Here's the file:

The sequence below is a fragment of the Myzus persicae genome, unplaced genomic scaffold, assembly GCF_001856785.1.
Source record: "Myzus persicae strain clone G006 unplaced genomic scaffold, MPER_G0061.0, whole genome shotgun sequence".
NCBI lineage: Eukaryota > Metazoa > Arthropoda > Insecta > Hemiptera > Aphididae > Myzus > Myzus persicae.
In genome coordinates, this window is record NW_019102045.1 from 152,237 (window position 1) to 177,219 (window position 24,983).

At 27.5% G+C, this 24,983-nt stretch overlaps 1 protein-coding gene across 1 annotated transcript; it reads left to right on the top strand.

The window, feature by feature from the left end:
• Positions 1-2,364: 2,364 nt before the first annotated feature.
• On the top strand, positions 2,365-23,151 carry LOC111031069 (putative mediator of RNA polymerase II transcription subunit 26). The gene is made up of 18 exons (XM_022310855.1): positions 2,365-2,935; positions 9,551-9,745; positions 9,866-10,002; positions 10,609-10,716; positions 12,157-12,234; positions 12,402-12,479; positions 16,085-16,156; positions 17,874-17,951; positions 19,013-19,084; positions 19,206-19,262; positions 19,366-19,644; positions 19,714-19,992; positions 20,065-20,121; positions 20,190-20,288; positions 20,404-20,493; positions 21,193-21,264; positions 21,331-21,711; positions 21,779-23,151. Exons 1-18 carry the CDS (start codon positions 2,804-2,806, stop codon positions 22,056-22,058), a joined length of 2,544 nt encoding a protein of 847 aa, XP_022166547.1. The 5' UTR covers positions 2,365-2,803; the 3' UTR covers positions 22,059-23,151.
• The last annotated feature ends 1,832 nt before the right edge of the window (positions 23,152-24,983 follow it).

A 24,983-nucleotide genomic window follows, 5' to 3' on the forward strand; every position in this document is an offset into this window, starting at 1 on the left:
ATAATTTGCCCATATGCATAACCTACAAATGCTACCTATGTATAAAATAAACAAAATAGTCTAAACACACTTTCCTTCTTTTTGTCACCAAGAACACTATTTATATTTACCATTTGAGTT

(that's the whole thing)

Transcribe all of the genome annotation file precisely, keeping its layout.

The sequence below is a fragment of the Myzus persicae genome, unplaced genomic scaffold, assembly GCF_001856785.1.
Source record: "Myzus persicae strain clone G006 unplaced genomic scaffold, MPER_G0061.0, whole genome shotgun sequence".
NCBI lineage: Eukaryota > Metazoa > Arthropoda > Insecta > Hemiptera > Aphididae > Myzus > Myzus persicae.
In genome coordinates, this window is record NW_019102045.1 from 152,237 (window position 1) to 177,219 (window position 24,983).

At 27.5% G+C, this 24,983-nt stretch overlaps 1 protein-coding gene across 1 annotated transcript; it reads left to right on the top strand.

The window, feature by feature from the left end:
• Positions 1-2,364: 2,364 nt before the first annotated feature.
• On the top strand, positions 2,365-23,151 carry LOC111031069 (putative mediator of RNA polymerase II transcription subunit 26). The gene is made up of 18 exons (XM_022310855.1): positions 2,365-2,935; positions 9,551-9,745; positions 9,866-10,002; positions 10,609-10,716; positions 12,157-12,234; positions 12,402-12,479; positions 16,085-16,156; positions 17,874-17,951; positions 19,013-19,084; positions 19,206-19,262; positions 19,366-19,644; positions 19,714-19,992; positions 20,065-20,121; positions 20,190-20,288; positions 20,404-20,493; positions 21,193-21,264; positions 21,331-21,711; positions 21,779-23,151. Exons 1-18 carry the CDS (start codon positions 2,804-2,806, stop codon positions 22,056-22,058), a joined length of 2,544 nt encoding a protein of 847 aa, XP_022166547.1. The 5' UTR covers positions 2,365-2,803; the 3' UTR covers positions 22,059-23,151.
• The last annotated feature ends 1,832 nt before the right edge of the window (positions 23,152-24,983 follow it).

A 24,983-nucleotide genomic window follows, 5' to 3' on the forward strand; every position in this document is an offset into this window, starting at 1 on the left:
ATAATTTGCCCATATGCATAACCTACAAATGCTACCTATGTATAAAATAAACAAAATAGTCTAAACACACTTTCCTTCTTTTTGTCACCAAGAACACTATTTATATTTACCATTTGAGTT